Dynamic Application Security Testing (DAST)

Introduced in GitLab Ultimate 10.4.

Overview

Running static checks on your code is the first step to detect vulnerabilities that can put the security of your code at risk. Yet, once deployed, your application is exposed to a new category of possible attacks, such as cross-site scripting or broken authentication flaws. This is where Dynamic Application Security Testing (DAST) comes into place.

If you are using GitLab CI/CD, you can analyze your running web application(s) for known vulnerabilities using Dynamic Application Security Testing (DAST).

You can take advantage of DAST by either including the CI job in your existing .gitlab-ci.yml file or by implicitly using Auto DAST that is provided by Auto DevOps.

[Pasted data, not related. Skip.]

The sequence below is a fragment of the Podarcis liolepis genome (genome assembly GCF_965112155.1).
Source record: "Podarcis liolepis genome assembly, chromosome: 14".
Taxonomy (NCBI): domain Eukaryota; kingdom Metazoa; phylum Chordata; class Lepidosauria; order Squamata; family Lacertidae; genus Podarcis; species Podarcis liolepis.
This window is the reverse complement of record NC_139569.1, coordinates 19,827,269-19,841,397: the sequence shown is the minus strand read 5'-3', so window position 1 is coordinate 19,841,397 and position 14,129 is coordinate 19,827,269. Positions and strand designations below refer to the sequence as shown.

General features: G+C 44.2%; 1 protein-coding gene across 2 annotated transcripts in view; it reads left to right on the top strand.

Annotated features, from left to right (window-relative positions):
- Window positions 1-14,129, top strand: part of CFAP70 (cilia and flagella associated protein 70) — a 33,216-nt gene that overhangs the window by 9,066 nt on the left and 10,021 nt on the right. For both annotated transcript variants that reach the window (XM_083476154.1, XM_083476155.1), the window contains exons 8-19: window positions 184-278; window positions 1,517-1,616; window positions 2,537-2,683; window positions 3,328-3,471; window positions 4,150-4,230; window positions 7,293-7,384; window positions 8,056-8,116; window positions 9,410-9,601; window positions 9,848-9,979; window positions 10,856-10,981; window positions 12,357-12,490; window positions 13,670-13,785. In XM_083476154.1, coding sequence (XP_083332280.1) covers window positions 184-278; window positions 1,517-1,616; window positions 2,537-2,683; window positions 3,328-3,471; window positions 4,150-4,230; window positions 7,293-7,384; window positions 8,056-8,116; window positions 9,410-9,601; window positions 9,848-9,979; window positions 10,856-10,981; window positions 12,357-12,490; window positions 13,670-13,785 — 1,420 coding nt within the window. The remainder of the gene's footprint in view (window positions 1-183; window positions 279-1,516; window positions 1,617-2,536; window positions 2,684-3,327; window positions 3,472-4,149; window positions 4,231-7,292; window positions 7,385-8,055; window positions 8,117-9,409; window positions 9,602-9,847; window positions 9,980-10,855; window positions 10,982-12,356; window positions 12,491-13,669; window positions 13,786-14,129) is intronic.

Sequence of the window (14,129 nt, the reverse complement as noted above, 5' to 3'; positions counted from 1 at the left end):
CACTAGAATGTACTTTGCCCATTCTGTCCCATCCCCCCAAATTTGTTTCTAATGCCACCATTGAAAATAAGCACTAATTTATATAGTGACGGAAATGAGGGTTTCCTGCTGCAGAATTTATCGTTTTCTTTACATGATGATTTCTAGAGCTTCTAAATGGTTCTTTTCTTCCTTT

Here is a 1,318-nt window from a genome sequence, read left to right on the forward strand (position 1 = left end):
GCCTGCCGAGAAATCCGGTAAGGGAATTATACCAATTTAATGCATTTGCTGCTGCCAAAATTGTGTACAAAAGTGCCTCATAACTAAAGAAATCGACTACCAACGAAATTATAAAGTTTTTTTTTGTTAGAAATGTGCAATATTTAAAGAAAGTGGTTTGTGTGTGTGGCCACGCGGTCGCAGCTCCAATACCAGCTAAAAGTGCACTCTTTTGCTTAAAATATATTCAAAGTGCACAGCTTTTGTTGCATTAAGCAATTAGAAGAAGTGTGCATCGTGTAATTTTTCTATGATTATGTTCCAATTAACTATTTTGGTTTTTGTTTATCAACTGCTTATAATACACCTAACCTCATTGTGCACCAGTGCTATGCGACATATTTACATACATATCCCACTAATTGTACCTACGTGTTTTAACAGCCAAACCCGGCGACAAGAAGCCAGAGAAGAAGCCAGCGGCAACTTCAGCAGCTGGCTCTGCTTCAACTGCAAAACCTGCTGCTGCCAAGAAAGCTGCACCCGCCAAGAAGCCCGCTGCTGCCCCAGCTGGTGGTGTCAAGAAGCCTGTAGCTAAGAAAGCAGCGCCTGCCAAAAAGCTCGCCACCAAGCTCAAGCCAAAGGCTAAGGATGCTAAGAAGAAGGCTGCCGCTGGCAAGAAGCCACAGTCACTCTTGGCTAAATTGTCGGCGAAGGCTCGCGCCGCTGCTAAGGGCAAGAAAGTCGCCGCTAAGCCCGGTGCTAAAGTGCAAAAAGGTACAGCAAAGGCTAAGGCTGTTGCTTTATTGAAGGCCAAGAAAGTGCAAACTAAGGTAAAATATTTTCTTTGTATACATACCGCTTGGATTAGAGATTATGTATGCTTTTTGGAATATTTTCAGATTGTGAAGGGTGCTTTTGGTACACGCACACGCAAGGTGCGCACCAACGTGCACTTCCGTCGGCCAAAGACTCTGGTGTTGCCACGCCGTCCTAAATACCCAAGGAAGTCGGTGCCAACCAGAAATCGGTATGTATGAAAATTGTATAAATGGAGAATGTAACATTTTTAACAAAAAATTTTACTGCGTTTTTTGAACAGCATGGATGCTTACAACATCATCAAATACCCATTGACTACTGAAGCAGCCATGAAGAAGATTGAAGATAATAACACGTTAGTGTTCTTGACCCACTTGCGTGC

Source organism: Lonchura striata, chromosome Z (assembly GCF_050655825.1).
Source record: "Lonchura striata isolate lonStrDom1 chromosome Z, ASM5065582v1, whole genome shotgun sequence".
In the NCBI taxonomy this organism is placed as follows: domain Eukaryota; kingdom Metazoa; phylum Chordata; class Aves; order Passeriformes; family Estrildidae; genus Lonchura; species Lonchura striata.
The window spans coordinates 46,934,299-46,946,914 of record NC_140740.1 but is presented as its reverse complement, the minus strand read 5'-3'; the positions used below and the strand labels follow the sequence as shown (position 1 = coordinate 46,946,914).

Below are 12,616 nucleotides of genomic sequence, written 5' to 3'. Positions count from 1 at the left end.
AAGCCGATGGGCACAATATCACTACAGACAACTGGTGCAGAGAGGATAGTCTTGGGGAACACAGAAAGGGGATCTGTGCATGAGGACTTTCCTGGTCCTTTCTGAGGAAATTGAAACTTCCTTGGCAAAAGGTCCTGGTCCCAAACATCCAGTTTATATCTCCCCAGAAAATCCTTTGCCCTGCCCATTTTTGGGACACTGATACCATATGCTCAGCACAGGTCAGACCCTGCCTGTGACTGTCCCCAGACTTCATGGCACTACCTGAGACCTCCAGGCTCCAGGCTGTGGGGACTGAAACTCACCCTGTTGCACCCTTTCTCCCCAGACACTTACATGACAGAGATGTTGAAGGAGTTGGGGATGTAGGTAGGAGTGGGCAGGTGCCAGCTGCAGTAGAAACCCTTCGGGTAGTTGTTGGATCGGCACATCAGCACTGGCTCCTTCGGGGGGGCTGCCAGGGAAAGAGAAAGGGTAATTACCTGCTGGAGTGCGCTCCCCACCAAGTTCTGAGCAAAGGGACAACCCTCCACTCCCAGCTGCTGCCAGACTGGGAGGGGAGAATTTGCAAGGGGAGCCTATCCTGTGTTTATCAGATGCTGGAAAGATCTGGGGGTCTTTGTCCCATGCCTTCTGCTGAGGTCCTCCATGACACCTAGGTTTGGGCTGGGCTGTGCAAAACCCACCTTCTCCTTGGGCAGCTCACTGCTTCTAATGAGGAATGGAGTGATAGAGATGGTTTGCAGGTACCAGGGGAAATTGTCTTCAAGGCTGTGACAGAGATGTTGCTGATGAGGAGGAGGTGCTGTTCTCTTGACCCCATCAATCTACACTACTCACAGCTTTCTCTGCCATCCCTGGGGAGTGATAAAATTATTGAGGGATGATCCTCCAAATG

Going a step further, GitLab can show the vulnerability list right in the merge request widget area.

Use cases

It helps you automatically find security vulnerabilities in your running web applications while you are developing and testing your applications.

How it works

First of all, you need to define a job in your .gitlab-ci.yml file that generates the DAST report artifact. For more information on how the DAST job should look like, check the example on Dynamic Application Security Testing with GitLab CI/CD.

GitLab then checks this report, compares the found vulnerabilities between the source and target branches, and shows the information right on the merge request.

DAST Widget

By clicking on one of the detected linked vulnerabilities, you will be able to see the details and the URL(s) affected.

DAST Widget Clicked